Question: On Everett a little bit, he's gone through adversity that he didn't really go through in high school. Have you had to find different buttons to push with him? Do you feel like you have a handle on how he bounces back from adversity and the best way to coach him moving forward in those instances?
Kelly: Yes and no. I think every time is a little bit different. I think for the most part we have a pretty good feel. I don't want to press him on everything, but there are big things that he has to continue to work on that I'll press him on. But it's like any other relationship, you continue to work on the communication skills of how we can be more effective working together and communicating with each other. We'll continue to work on that in the offseason and through the spring and summer.
But I think we've got a pretty good feel for each other, where the hot buttons are. What things you can do, and what things you can't do. I think we've got a pretty good space with that right now.
Question: You like to coach kids a certain way, and he probably has a preference for how he likes to be coached. Are those always the same?
Kelly: Are they always the same in terms of how I coach kids?
Question: Yeah, how you coach kids and how he likes to be coached. Do those always sync up?
Kelly: I'll coach kids and for the most part I'm going to tell you how I feel regardless of whether you like it or not. That's not going to change. But I can do it with the quarterback position a little bit different because it's generally the one that's most scrutinized. So you've got to be a little bit more careful with the quarterback position.
Question: With Austin (Collinsworth), he talked a little bit how he can't wrap up exactly how he'd like to with the shoulder. With the youth everywhere else on your defense are you basically forced into playing him even if he's not even close to 100% just because you need some kind of veteran presence on that side of the ball?
Kelly: I don't want to bring his play into the spotlight, per se, but he helps us because he can get us lined up back there, but he clearly isn't a hundred percent either. We would like to have the two young guys back there. Shumate, well, not the young guy, but at least Max back there, but haven't been consistent enough. So that's forced Austin into the game and he's not a hundred percent. He's given us everything he has though.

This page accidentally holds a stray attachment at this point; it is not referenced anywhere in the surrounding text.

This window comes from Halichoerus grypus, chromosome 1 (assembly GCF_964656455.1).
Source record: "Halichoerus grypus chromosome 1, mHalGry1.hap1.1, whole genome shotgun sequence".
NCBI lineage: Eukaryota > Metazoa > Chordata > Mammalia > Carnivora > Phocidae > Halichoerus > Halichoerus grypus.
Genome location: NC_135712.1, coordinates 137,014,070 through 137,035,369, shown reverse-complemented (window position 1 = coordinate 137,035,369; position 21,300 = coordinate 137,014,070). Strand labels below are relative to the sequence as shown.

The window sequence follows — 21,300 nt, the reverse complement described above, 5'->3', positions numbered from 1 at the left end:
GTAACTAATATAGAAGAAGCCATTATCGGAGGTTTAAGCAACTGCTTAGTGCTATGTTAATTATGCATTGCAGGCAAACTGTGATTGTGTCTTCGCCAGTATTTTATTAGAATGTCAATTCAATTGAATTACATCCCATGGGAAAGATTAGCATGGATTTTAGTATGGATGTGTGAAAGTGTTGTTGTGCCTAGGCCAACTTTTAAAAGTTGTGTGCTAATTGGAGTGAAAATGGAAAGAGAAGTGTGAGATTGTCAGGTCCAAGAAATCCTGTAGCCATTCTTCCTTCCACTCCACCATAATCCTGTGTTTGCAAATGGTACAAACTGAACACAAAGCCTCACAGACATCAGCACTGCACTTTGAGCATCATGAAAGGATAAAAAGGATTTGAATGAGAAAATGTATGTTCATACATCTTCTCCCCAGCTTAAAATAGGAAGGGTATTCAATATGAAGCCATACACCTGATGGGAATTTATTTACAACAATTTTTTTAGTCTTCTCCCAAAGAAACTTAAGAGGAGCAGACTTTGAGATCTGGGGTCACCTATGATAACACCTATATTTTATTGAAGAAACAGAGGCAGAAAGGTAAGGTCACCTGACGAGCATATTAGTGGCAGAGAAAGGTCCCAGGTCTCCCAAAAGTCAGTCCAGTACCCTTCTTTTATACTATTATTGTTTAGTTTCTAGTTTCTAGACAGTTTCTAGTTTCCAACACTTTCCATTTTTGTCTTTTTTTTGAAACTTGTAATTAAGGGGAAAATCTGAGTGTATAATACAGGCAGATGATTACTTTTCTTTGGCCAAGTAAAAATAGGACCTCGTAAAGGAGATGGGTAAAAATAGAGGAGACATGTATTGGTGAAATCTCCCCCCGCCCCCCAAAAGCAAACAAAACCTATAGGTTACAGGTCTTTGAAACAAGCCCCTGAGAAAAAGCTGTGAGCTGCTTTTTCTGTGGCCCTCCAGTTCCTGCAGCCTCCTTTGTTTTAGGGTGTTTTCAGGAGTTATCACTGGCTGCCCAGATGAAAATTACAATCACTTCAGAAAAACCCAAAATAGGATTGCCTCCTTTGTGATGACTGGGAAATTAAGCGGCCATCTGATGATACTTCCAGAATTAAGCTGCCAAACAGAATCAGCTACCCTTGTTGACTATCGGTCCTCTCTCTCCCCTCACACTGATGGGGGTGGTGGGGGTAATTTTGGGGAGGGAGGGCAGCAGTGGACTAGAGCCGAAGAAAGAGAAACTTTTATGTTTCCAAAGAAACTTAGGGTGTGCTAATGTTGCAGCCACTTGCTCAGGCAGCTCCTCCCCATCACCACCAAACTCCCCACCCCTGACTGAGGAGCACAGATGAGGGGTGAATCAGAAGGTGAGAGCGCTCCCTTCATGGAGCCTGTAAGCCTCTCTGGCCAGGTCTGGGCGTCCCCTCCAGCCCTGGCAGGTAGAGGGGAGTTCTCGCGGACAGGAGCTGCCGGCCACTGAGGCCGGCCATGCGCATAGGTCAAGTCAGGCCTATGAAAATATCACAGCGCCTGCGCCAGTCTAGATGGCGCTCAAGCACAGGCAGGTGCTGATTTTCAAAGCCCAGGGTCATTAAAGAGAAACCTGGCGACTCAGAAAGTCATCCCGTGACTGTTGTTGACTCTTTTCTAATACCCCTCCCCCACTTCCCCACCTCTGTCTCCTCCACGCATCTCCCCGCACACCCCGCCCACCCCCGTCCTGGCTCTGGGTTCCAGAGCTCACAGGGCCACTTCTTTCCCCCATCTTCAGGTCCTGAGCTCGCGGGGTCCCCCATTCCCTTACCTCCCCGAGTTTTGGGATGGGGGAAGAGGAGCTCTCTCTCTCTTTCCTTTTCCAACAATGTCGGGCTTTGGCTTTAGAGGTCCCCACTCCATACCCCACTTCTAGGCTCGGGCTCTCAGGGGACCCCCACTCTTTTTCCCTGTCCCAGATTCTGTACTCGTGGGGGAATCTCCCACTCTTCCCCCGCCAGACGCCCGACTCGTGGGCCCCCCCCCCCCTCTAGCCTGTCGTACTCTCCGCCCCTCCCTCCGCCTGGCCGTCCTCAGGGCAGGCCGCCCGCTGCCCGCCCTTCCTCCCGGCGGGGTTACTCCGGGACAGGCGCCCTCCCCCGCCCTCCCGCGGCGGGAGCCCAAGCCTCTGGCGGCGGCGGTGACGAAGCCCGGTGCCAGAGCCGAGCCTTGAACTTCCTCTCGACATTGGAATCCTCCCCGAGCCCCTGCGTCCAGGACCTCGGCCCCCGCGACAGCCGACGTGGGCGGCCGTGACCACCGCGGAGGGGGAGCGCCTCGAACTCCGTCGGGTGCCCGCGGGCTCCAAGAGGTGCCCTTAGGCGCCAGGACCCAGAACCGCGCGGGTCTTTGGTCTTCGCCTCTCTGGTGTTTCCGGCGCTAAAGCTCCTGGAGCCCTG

Question: I guess with Max and Elijah, did they show you much in practice last week or are you still looking for them to have a response based on the last couple weeks?
Kelly: We haven't given up on him, let's put that way. We still believe in him. But they've got to continue to show more consistency in practice.
Question: The past couple of games have had nine red zone opportunities. Didn't come out with the score on three of them and had touchdowns in four. I'm sure you'd like the percentage to be much better than that. Any one thing you can pinpoint as to where there have been lapses there?
Kelly: No, I'd have to probably go back and look at them individually. Obviously some mixed field goals in those situations play a part in it. I'd have to go back and look at each one of them individually to really give you a feel if there is a matchup that we missed or a protection or we should have run it or thrown it in a particular situation, so it's really hard for me to give you a great answer other than we take a lot of time and effort to break down that area of the field and think we come away with the plan that's going to allow us to score touchdowns in that area.
But it's still about execution. I think if you look at it, just the last couple of weeks we've had turnovers in that area. So I think turnovers have something to do with it as well.
Question: Going back to the safety for a second. Do you feel at times almost that it might be a case that the scheme might be too complex for them? I remember when Jaylon Smith came in you had indicated that if he can't get on the field, we have to reassess as to what we're doing that makes it too hard for him to get on the field. Do you feel the same way about the safety position?
Kelly: No, I don't think so. But it's a dramatic shift from where we were last year to this year in terms of the scheme that we're playing. So we're never going to put it all on the players. It's part coaching as well. You're right in the premise of your question that we've got to get the best players on the field, but they also have to be the most productive players. But it's also about production while they're on the field. So Max and Elijah are not on the field not just because there are mental mistakes, but there is production lapses as well. So it's a little bit of both in that sense. In other words, it's not just simply the scheme. It's also about production, and we've got to keep an eye on both of those things.